DFID depends greatly on the multilateral system to achieve results. Multilateral agencies are able to deliver aid on a large scale and have widespread legitimacy to lead and co-ordinate development and humanitarian assistance. DFID is well respected as a funder and has significant influence in the multilateral system. In 2013-14 DFID spent almost two-thirds (£6.32 billion) of its budget through multilateral agencies and many agencies depend on DFID as their largest funder.
UK aid, at its best, makes a real and positive difference to the lives and livelihoods of poor people around the world. Ensuring the best possible performance across a large and multifaceted aid programme is, however, a complex management challenge. This report reviews ICAI’s previous 44 reports and looks at how well DFID ensures positive, long-term, transformative change across its work.
Department for International Development encouraged to cap humanitarian funding and focus on bilateral programmes in sub-Saharan Africa
The UK is spending too much on humanitarian aid and funding big international agencies when it should be concentrating on its own long-term development programmes in sub-Saharan Africa, an influential group of MPs has warned.
Research and Evidence Division (RED) is responsible for making DFID more systematic in the use of evidence and thereby having greater development impact by:
17/12/2014 - The United Kingdom has done well to increase its development spending to 0.72% of gross national income despite a challenging budget climate and should strive to maintain that level of aid for the years ahead, according to a new OECD Review.
DfID has promised to focus on disability, and it's not a moment too soon for the 800m disabled people in the developing world
Posted by James Thornberry
Today's response from the Department for International Development (DfID) to the international development select committee's inquiry into disability and development marks the first time that the issue has come close to entering the aid debate. And not before time.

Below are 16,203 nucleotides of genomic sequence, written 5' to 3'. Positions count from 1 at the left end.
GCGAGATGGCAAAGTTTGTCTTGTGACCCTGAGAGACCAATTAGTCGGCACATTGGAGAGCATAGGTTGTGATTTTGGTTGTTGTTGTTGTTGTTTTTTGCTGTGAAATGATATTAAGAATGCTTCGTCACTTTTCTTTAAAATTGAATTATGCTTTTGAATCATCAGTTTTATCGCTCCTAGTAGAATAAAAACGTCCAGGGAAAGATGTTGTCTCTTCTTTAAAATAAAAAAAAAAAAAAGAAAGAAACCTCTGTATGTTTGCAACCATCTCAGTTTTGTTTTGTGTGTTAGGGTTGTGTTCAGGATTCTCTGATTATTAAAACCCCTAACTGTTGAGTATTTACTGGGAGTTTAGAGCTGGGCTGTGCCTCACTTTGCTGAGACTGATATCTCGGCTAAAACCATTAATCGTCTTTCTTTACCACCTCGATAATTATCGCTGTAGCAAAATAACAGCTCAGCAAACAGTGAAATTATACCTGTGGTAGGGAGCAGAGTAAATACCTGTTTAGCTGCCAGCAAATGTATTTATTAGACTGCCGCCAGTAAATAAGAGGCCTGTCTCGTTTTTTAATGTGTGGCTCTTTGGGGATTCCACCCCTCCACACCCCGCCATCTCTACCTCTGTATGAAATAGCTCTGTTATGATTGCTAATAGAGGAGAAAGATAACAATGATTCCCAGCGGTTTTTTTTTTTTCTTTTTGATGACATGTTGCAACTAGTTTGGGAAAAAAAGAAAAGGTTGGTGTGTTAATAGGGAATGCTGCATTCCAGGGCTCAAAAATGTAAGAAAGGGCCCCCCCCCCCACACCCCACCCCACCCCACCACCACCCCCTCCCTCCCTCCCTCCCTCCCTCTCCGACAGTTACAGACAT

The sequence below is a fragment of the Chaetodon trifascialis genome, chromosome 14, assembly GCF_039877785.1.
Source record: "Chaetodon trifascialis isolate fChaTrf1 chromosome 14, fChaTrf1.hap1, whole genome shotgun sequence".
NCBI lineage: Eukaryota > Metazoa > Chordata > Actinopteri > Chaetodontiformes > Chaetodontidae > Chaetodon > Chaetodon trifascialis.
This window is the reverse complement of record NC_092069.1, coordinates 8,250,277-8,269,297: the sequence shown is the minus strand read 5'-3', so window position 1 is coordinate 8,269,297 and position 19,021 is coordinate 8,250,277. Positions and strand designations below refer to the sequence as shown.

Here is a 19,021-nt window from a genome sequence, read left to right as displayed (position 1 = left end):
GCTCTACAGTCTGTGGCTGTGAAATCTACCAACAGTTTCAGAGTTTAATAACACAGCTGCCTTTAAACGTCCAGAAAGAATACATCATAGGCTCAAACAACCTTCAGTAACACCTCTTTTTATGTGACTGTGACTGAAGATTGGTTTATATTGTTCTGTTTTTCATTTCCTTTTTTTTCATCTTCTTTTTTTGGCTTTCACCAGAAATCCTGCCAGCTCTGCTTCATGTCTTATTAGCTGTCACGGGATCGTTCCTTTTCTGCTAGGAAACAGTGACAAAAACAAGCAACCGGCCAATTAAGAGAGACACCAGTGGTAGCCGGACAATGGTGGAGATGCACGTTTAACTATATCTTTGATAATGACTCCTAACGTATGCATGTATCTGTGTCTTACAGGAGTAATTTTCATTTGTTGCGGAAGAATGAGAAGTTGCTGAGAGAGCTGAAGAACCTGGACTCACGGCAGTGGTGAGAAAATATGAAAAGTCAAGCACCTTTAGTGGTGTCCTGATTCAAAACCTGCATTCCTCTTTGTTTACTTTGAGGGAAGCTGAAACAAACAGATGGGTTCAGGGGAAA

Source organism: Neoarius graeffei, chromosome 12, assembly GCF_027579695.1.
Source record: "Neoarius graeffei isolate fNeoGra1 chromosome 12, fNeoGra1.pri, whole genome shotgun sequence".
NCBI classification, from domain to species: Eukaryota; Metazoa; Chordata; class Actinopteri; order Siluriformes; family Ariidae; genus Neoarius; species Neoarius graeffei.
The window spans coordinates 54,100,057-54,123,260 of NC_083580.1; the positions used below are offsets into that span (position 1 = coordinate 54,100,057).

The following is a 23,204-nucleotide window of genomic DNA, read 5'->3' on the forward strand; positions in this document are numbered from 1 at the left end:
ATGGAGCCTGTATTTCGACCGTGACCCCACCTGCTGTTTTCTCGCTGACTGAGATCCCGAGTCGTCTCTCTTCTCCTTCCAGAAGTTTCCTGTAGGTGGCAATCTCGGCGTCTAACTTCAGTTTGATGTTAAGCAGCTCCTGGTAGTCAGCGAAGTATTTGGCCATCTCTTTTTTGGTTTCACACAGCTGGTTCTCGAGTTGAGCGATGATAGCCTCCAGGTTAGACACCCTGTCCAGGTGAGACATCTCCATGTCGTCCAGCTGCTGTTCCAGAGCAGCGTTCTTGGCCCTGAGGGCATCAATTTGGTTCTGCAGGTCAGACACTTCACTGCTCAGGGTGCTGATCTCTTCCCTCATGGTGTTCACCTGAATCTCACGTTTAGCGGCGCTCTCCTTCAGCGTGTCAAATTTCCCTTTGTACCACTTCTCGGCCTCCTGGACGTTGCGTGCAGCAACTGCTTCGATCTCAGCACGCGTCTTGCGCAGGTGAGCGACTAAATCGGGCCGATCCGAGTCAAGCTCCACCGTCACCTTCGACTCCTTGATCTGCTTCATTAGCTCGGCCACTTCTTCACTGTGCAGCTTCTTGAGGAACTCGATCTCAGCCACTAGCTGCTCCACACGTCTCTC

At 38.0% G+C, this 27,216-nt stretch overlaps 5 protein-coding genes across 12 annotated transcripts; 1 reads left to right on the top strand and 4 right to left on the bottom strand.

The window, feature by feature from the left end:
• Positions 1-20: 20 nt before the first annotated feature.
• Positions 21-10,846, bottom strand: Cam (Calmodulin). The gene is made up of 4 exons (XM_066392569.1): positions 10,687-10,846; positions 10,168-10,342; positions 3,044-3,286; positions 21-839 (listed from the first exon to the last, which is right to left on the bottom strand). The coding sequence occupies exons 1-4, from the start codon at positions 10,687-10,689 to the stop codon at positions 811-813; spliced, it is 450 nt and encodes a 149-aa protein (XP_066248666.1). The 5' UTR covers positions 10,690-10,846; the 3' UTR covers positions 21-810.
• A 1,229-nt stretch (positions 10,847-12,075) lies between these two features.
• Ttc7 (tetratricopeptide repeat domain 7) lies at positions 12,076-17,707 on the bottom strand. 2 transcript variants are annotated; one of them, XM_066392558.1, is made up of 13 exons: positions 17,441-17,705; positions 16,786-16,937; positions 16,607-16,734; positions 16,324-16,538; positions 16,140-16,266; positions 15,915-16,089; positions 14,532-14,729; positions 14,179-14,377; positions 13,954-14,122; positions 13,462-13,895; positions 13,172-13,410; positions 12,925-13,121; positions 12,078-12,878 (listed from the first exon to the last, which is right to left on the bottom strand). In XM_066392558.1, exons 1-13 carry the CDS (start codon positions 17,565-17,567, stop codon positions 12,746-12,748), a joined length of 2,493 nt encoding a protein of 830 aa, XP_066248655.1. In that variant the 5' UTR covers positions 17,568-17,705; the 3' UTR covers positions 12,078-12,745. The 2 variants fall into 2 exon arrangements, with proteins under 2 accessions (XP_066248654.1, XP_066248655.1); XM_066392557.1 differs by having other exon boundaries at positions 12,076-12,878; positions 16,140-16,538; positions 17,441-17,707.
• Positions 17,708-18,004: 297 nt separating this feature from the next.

Author: Astrid Zweynert
LONDON (Thomson Reuters Foundation) - Britain became the first of the world’s richest large nations to hit an internationally agreed target -- spending 0.7 percent of national income on development aid.
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In January 2014, ICAI sent a small team, led by Commissioner Mark Foster, to assess and provide prompt and timely feedback on the appropriateness and effectiveness of the UK Government’s response to Haiyan.
The team found that the UK’s response to Haiyan was successful: DFID was well prepared to act swiftly and decisively. It mobilised quickly and provided a multi-sector response which met the real and urgent needs of affected communities. The UK was widely praised for its speed, flexibility and expertise.
DFID’s Contribution to the Reduction of Child Mortality in Kenya
DFID’s Contribution to the Reduction of Child Mortality in Kenya Reducing under-five child mortality is a global priority and has seen remarkable progress. Under-five mortality has fallen by 24% in Kenya since 1990 but this is less than global and regional averages and the level in Kenya remains high.
MPs recommend 40% aid increase to drive through reforms that could 'improve living standards for thousands of people'
Britain should seize the opportunity to improve the lives of people in Burma by increasing aid from £60m to £100m, MPs said on Wednesday.